After the directness and the simplicity of the Four Noble Truths has become complicated by centuries of teaching, additional material and dogma, it's difficult for some schools of Buddhism to disentangle themselves from all that stuff that's no longer self-evident, that can not be tested for truth.

    The article neatly separates out the basics from the superfluous stuff, and to my way of looking at it, clarifies these concepts. I think it's worthy of adding to the BWB Study Links.
    I agree with wood scooter

  4. #4
    Some comments (which I've mentioned before somewhere) in connection with the previous Supreme Patriarch of Thailand H.H. Somdet Phra Nyanasamvara:



    As we are so familiar, in religious sphere, the concept of heaven and hell is a very prominent belief. In many cases, it becomes the goal of religious practice itself. On this very subject, His Holiness critically analyses that the very concept and belief of heaven and hell in Buddhism is a cultural influence of indigenous culture and belief.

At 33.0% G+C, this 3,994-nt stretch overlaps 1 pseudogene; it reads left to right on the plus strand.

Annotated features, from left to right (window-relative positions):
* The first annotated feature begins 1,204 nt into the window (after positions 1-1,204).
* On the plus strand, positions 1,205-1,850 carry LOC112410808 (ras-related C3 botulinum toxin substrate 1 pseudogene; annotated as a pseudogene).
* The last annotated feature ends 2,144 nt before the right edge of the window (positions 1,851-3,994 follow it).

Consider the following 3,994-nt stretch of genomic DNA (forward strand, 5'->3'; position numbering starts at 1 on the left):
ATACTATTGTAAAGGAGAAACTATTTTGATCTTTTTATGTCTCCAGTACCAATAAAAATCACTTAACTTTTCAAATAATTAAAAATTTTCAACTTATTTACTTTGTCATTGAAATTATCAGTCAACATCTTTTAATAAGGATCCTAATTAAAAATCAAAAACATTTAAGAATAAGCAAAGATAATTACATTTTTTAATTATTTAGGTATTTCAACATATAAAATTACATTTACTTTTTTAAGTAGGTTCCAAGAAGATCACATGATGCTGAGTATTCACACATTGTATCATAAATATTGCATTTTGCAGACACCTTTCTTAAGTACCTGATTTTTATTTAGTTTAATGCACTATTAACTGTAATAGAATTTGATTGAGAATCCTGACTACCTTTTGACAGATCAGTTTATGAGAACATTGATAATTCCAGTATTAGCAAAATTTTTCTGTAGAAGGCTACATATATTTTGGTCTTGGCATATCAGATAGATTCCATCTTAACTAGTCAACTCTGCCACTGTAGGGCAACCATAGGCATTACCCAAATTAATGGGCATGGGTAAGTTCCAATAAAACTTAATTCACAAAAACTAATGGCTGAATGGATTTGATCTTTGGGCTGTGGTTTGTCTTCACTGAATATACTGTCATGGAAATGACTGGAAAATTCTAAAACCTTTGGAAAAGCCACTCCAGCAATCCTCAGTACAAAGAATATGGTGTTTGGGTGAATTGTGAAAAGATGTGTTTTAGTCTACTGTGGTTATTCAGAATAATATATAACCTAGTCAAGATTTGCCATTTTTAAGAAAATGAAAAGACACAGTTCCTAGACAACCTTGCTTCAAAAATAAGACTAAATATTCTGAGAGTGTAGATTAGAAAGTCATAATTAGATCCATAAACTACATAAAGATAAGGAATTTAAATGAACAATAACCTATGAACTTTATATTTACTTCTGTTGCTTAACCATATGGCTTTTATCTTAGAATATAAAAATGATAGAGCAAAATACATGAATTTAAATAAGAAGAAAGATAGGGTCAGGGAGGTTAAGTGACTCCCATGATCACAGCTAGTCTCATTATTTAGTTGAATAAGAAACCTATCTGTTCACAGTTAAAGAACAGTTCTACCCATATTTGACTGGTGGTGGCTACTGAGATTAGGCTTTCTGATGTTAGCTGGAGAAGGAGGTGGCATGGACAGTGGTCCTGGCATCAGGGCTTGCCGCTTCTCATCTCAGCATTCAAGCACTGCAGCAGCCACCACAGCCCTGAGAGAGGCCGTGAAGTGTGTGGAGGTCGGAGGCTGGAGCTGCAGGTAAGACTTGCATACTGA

He states: (I quote) "the subject of cosmology appeared in Buddhism is clearly can be seen that it is not ‘Buddhist teaching’ at all but an ancient geography. The concept and belief about it was included in Buddhist Canon merely because of strong influence of popular belief of the time. Later Commentaries further explain about heaven and hell in a greater detail distant itself from the original teaching of the Buddha. If Buddhism teaches such belief on heaven and hell it would not be Buddhism at all but an ancient geography.